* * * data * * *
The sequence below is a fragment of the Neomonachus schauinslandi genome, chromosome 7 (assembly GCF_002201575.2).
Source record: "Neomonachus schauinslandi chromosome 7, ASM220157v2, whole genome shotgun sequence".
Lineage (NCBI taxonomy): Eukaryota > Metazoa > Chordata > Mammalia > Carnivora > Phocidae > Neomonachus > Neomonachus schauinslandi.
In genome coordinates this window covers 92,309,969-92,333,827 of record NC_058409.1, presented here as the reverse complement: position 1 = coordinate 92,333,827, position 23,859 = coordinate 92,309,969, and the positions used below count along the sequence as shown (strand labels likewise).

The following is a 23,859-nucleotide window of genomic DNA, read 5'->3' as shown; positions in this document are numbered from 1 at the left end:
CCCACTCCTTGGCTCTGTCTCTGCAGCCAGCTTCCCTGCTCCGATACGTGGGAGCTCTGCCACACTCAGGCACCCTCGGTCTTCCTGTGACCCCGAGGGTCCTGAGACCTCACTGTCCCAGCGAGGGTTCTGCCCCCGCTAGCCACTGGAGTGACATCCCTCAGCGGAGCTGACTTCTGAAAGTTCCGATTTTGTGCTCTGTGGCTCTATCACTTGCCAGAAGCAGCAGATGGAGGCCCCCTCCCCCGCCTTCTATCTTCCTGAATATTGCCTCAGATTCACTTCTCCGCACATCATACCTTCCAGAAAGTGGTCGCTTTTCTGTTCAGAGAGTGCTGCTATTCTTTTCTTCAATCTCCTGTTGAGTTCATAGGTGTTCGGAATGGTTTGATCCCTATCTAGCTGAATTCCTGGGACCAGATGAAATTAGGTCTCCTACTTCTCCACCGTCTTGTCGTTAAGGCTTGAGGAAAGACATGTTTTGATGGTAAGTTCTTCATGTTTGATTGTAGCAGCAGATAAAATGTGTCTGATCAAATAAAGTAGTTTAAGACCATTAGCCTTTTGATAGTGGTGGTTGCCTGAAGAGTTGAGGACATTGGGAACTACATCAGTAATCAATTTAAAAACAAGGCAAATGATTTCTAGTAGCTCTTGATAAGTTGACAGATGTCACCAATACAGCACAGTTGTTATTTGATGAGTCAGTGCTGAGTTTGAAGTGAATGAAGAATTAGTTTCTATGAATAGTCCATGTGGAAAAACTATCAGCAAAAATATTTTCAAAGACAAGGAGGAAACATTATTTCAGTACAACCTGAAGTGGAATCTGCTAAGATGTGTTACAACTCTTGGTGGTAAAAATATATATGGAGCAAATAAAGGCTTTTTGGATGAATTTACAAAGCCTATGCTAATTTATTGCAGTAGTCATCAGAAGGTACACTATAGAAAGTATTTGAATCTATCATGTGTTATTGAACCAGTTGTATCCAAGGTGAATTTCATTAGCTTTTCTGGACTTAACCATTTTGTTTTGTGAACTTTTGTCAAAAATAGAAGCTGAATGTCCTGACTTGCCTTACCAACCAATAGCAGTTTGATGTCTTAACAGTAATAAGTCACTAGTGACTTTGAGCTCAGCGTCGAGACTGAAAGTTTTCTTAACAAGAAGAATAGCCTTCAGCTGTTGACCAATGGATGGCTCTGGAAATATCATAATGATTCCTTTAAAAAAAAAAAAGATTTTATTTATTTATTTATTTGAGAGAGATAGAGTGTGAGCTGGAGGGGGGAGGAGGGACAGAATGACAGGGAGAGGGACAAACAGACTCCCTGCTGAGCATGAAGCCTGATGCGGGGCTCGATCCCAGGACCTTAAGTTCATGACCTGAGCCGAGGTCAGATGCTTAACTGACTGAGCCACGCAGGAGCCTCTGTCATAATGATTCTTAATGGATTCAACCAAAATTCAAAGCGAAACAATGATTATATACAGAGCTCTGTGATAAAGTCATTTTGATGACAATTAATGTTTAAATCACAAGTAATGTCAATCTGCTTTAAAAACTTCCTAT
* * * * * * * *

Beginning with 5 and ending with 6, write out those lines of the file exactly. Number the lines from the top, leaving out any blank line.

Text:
The following is a 23,859-nucleotide window of genomic DNA, read 5'->3' as shown; positions in this document are numbered from 1 at the left end:
CCCACTCCTTGGCTCTGTCTCTGCAGCCAGCTTCCCTGCTCCGATACGTGGGAGCTCTGCCACACTCAGGCACCCTCGGTCTTCCTGTGACCCCGAGGGTCCTGAGACCTCACTGTCCCAGCGAGGGTTCTGCCCCCGCTAGCCACTGGAGTGACATCCCTCAGCGGAGCTGACTTCTGAAAGTTCCGATTTTGTGCTCTGTGGCTCTATCACTTGCCAGAAGCAGCAGATGGAGGCCCCCTCCCCCGCCTTCTATCTTCCTGAATATTGCCTCAGATTCACTTCTCCGCACATCATACCTTCCAGAAAGTGGTCGCTTTTCTGTTCAGAGAGTGCTGCTATTCTTTTCTTCAATCTCCTGTTGAGTTCATAGGTGTTCGGAATGGTTTGATCCCTATCTAGCTGAATTCCTGGGACCAGATGAAATTAGGTCTCCTACTTCTCCACCGTCTTGTCGTTAAGGCTTGAGGAAAGACATGTTTTGATGGTAAGTTCTTCATGTTTGATTGTAGCAGCAGATAAAATGTGTCTGATCAAATAAAGTAGTTTAAGACCATTAGCCTTTTGATAGTGGTGGTTGCCTGAAGAGTTGAGGACATTGGGAACTACATCAGTAATCAATTTAAAAACAAGGCAAATGATTTCTAGTAGCTCTTGATAAGTTGACAGATGTCACCAATACAGCACAGTTGTTATTTGATGAGTCAGTGCTGAGTTTGAAGTGAATGAAGAATTAGTTTCTATGAATAGTCCATGTGGAAAAACTATCAGCAAAAATATTTTCAAAGACAAGGAGGAAACATTATTTCAGTACAACCTGAAGTGGAATCTGCTAAGATGTGTTACAACTCTTGGTGGTAAAAATATATATGGAGCAAATAAAGGCTTTTTGGATGAATTTACAAAGCCTATGCTAATTTATTGCAGTAGTCATCAGAAGGTACACTATAGAAAGTATTTGAATCTATCATGTGTTATTGAACCAGTTGTATCCAAGGTGAATTTCATTAGCTTTTCTGGACTTAACCATTTTGTTTTGTGAACTTTTGTCAAAAATAGAAGCTGAATGTCCTGACTTGCCTTACCAACCAATAGCAGTTTGATGTCTTAACAGTAATAAGTCACTAGTGACTTTGAGCTCAGCGTCGAGACTGAAAGTTTTCTTAACAAGAAGAATAGCCTTCAGCTGTTGACCAATGGATGGCTCTGGAAATATCATAATGATTCCTTTAAAAAAAAAAAAGATTTTATTTATTTATTTATTTGAGAGAGATAGAGTGTGAGCTGGAGGGGGGAGGAGGGACAGAATGACAGGGAGAGGGACAAACAGACTCCCTGCTGAGCATGAAGCCTGATGCGGGGCTCGATCCCAGGACCTTAAGTTCATGACCTGAGCCGAGGTCAGATGCTTAACTGACTGAGCCACGCAGGAGCCTCTGTCATAATGATTCTTAATGGATTCAACCAAAATTCAAAGCGAAACAATGATTATATACAGAGCTCTGTGATAAAGTCATTTTGATGACAATTAATGTTTAAATCACAAGTAATGTCAATCTGCTTTAAAAACTTCCTAT